An office building in an upmarket waterfront Boston neighborhood is being earmarked as a new migrant shelter more than a week after Democratic Gov. Maura Healey shuttered a community recreation center in the city to shelter migrants.
The office building, a 92,000 square-foot premises, is located at 24 Farnsworth Street in the bustling Seaport district in Fort Point and is owned by the Unitarian Universalist Association, according to The Boston Globe. The association is a liberal religious movement.
The Boston Globe reports that city officials contacted the local Fort Point Neighborhood Association on Wednesday, informing them the site is being considered as a shelter but that a final decision has not yet been made.
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Officials have been scrambling to cater to the city’s recent influx of illegal immigrants. Last week, the Melnea Cass Recreation Center in Roxbury was controversially closed to the public and converted into a makeshift migrant center.
It offered a skating rink and safe spaces for the community’s youth to fraternize with parents, raising concerns that young people may find themselves in trouble instead. The state intends to stop housing migrants at the facility in May and reopen it to the public by June.
That shelter was put in place as the migrant crisis continues to overwhelm other state facilities, including Logan Airport.
However, the Roxbury facility, which can accommodate up to 100 migrant families of four, is now nearing full capacity with around 95 families being housed there. Officials are desperately trying to find other spaces to house the migrants, The Boston Globe reports.
The Unitarian church says it is considering a “short-term” use of its building as a migrant shelter, although no final decisions have been made.
“Conversations are underway regarding a short-term use of the building that is in the public’s best interest and are in accordance with our values and principles as a faith tradition,” the church’s public relations director Suzanne Morse told The Boston Globe on Thursday.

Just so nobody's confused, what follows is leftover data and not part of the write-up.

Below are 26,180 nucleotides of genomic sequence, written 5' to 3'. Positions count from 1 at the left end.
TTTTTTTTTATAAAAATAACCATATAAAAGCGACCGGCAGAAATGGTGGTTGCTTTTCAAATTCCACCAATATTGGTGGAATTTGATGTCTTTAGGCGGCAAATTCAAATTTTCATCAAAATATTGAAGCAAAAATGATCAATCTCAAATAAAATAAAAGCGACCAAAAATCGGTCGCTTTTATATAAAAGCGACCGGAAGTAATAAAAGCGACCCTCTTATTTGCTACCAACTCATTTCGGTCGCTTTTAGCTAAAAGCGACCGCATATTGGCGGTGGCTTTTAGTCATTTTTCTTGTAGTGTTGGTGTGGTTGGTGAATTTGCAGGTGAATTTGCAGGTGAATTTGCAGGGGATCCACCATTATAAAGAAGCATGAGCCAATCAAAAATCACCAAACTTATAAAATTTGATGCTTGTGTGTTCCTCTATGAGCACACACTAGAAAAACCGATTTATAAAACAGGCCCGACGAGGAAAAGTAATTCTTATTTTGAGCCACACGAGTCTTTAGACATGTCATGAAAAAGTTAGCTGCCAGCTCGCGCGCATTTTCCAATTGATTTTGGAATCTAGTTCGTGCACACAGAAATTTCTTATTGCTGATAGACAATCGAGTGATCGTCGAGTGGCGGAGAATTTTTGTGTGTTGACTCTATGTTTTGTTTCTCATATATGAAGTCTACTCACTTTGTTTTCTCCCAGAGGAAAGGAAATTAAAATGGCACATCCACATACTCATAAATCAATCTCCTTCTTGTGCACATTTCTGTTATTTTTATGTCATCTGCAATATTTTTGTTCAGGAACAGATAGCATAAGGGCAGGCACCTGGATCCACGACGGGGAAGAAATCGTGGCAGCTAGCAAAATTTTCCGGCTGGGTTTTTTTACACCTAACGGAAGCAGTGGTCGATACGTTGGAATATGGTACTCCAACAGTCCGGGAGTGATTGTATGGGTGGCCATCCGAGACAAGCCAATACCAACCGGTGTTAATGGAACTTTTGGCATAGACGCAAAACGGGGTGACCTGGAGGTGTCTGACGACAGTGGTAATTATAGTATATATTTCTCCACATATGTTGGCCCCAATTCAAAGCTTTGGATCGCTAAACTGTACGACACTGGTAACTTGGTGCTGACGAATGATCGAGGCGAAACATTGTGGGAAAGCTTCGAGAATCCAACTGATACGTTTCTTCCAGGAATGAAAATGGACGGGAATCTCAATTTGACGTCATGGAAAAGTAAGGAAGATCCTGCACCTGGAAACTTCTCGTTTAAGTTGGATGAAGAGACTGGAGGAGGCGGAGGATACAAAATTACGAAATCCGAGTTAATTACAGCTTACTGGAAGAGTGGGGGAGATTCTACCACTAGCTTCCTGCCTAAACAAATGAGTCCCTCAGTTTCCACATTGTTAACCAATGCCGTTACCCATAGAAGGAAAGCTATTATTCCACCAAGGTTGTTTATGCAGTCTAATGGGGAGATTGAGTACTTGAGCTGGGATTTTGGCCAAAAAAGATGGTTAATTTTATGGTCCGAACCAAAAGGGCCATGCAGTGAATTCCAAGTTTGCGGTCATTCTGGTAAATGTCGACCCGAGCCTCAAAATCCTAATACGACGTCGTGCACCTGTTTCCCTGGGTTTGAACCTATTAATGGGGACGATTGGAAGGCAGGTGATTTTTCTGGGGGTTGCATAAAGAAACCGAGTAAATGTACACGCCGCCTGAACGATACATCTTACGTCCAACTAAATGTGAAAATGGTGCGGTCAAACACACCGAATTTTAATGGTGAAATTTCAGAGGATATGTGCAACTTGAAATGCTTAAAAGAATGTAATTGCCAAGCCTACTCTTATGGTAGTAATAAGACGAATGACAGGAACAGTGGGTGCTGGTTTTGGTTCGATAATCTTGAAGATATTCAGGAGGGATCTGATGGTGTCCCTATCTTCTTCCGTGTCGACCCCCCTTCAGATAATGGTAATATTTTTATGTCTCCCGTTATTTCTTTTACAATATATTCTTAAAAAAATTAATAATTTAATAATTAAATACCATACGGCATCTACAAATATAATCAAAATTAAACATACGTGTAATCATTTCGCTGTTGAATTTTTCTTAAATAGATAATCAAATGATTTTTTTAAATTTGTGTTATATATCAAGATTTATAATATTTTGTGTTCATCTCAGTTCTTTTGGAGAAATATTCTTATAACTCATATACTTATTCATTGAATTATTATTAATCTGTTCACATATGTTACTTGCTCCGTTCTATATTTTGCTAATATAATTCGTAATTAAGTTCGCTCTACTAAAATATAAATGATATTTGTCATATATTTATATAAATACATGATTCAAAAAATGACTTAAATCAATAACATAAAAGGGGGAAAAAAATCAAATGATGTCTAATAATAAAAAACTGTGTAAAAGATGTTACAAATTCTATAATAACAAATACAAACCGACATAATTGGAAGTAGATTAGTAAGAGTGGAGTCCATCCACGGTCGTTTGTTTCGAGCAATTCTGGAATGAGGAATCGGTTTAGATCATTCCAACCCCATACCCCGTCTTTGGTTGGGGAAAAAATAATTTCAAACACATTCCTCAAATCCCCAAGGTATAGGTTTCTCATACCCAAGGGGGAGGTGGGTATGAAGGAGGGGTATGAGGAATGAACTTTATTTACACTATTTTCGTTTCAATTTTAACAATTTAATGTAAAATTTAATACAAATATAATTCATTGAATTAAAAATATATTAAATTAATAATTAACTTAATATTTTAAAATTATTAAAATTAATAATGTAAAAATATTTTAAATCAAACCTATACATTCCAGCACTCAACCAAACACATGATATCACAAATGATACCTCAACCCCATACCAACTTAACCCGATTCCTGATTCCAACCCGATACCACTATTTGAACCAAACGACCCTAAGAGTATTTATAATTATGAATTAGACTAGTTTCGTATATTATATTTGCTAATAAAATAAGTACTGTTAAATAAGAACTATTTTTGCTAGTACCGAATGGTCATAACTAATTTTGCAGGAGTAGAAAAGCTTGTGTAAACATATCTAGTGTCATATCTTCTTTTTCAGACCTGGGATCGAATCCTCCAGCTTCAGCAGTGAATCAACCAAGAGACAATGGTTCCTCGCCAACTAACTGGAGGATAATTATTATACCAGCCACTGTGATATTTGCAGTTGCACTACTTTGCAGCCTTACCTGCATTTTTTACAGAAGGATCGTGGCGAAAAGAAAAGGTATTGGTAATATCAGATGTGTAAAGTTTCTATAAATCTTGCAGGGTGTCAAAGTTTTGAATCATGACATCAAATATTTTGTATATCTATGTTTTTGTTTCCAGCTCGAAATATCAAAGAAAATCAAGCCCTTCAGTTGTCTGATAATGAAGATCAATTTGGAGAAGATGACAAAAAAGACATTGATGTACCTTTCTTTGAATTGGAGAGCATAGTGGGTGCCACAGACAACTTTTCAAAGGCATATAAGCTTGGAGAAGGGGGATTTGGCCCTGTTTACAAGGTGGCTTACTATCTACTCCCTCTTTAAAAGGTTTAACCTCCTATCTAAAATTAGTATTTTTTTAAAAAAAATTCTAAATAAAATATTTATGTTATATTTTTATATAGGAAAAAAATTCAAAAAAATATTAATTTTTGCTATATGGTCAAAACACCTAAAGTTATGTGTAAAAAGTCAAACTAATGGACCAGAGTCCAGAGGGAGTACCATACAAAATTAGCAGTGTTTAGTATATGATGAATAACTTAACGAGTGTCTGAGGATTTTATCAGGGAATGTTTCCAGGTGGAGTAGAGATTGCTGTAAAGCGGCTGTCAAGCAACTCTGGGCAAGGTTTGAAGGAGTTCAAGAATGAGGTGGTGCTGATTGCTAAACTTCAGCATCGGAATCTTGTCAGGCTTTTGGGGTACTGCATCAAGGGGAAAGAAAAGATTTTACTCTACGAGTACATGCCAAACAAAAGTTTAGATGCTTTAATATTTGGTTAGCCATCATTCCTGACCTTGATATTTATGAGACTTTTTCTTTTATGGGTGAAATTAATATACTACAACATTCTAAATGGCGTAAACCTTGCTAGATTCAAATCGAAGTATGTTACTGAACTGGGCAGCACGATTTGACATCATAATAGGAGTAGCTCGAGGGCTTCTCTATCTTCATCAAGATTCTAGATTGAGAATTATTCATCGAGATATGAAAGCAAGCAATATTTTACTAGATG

Neighborhood groups are calling for a public meeting with officials so residents can get more information about the proposal.
The residents have been asking whether the building has proper facilities like showers to cater to their needs.
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“At this point, we have more questions than answers, but everyone is generally supportive to help in a crisis,” Thomas Ready, of the Fort Point Neighborhood Association, told the publication.
The city said it will work with the state and other partners to ensure residents have an opportunity to learn more and provide feedback regarding any proposed shelter sites “while prioritizing minimal disruption to area residents,” a City of Boston spokesperson said, according to Boston 25 News.
However, not everyone is happy with the plans.
John Milligan, the executive director of the Massachusetts Republican Party, criticized the proposal.
“Migrants are coming into Massachusetts at a rapid rate,” Milligan told The Boston Globe. “Despite this, there’s been no effort from the Governor to curb the influx.”
“Now, there’s consideration of using part of a building in Fort Point, even though it lacks basic amenities like showers. It merely perpetuates the issue while depleting local resources.”
Boston City Councilor Ed Flynn, a Democrat, also said the situation is unstable.
“At some point, we just are not able to sustain everyone that wants to come here,” Flynn told NBC Boston.
“The situation we have now just can’t continue, and we have to make some major and dramatic decisions over the next several months.”
Fox News’ Taylor Penney contributed to this report.
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